How We Know Our Own Minds: Mindreading and Metacognition

An article by an eminent philosopher promises to stir up controversy about introspection (metacognition) and understanding the mental states of others (mindreading), on the one hand, and autism and schizophrenia on the other.

About the Article on Knowing Our Own Minds

As a ‘BBS Associate’ — part of an international community of authors, referees and commentators drawn upon by the journal Behavioral and Brain Sciences — I recently received this fascinating abstract by eminent philosopher Peter Carruthers:

ABSTRACT: Four different accounts of the relationship between third-person mindreading and first-person metacognition are compared and evaluated. While three of them endorse the existence of introspection for propositional attitudes, the fourth (defended here) claims that our knowledge of our own attitudes results from turning our mindreading capacities upon ourselves. Section 1 introduces the four accounts. Section 2 develops the “mindreading is prior” model in more detail, showing how it predicts introspection for perceptual and quasi-perceptual (e.g. imagistic) mental events while claiming that metacognitive access to our own attitudes always results from swift unconscious self-interpretation. It also considers the model’s relationship to the expression of attitudes in speech. Section 3 argues that the commonsense belief in the existence of introspection should be given no weight. Section 4 argues briefly that data from childhood development are of no help in resolving this debate. Section 5 considers the evolutionary claims to which the different accounts are committed, and argues that the three introspective views make predictions that aren’t borne out by the data. Section 6 examines the extensive evidence that people often confabulate when self-attributing attitudes. Section 7 considers “two systems” accounts of human thinking and reasoning, arguing that although there are inrospectable events within System 2, there are no introspectable attitudes. Section 8 examines alleged evidence of “unsymbolized thinking”. Section 9 considers the claim that schizophrenia exhibits a dissociation between mindreading and metacognition. Finally, Section 10 evaluates the claim that autism presents a dissociation in the opposite direction, of metacognition without mindreading.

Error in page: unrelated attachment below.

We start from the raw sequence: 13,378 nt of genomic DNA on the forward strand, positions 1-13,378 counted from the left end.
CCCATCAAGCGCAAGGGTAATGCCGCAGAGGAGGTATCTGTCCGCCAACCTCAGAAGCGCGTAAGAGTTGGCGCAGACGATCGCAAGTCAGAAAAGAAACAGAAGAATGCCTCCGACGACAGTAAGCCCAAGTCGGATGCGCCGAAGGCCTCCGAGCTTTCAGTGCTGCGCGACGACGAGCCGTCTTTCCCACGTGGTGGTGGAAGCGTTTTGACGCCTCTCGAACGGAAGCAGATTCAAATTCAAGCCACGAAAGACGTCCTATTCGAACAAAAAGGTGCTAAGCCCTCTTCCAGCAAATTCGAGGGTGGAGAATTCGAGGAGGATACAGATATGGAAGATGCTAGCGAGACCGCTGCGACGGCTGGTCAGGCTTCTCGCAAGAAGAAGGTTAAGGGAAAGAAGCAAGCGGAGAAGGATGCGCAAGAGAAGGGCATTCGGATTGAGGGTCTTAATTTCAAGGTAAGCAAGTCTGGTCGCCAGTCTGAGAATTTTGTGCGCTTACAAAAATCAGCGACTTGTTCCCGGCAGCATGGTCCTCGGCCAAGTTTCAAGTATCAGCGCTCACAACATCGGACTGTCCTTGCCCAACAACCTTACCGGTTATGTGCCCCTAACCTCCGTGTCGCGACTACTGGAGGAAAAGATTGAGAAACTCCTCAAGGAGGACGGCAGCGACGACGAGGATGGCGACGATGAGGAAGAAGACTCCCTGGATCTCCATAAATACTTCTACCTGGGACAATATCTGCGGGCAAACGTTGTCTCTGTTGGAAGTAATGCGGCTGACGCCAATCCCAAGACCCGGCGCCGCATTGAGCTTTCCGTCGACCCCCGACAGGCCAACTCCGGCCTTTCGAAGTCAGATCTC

Try Online Counseling: Get Personally Matched

The paper has been selected as a target article for open peer commentary at the prestigious journal Behavioral and Brain Sciences, one of the foremost print publications in its field. If you’d like to have a look at the full text of the paper, it’s available here: Carruthers Preprint on Knowing Our Own Minds.

The journal employs a fairly unique quality-control system whereby commentaries are accepted only from people called ‘BBS Associates’ or those nominated by BBS Associates; and to be eligible to become a BBS Associate, you must either have had work previously accepted for the journal (or refereed for them), or been nominated by someone who has. As a BBS Associate myself since publishing with them in the late 90s, I’m happy to nominate others to write commentary for the article. So if you have relevant expertise in this area, and no other BBS Associate is available to you, please drop me a note via the site’s contact page and let me know a bit about your background and what you would like to contribute via published commentary.

About the Journal

Behavioral and Brain Sciences (BBS) is an international, interdisciplinary journal providing Open Peer Commentary on important and controversial current research in the biobehavioral and cognitive sciences. Commentators must be BBS Associates, or suggested by a BBS Associate. If you are not a BBS Associate, please follow the instructions linked below:

All clinical material on this site is peer reviewed by one or more clinical psychologists or other qualified mental health professionals. This specific article was originally published by on and was last reviewed or updated by Dr Greg Mulhauser, Managing Editor on .

3 Comments on “How We Know Our Own Minds: Mindreading and Metacognition”

Would you like to join the discussion on “How We Know Our Own Minds: Mindreading and Metacognition”?

Overseen by an international advisory board of distinguished academic faculty and mental health professionals with decades of clinical and research experience in the US, UK and Europe, provides peer-reviewed mental health information you can trust. Our material is not intended as a substitute for direct consultation with a qualified mental health professional. is accredited by the Health on the Net Foundation.

Copyright © 2002-2023. All Rights Reserved.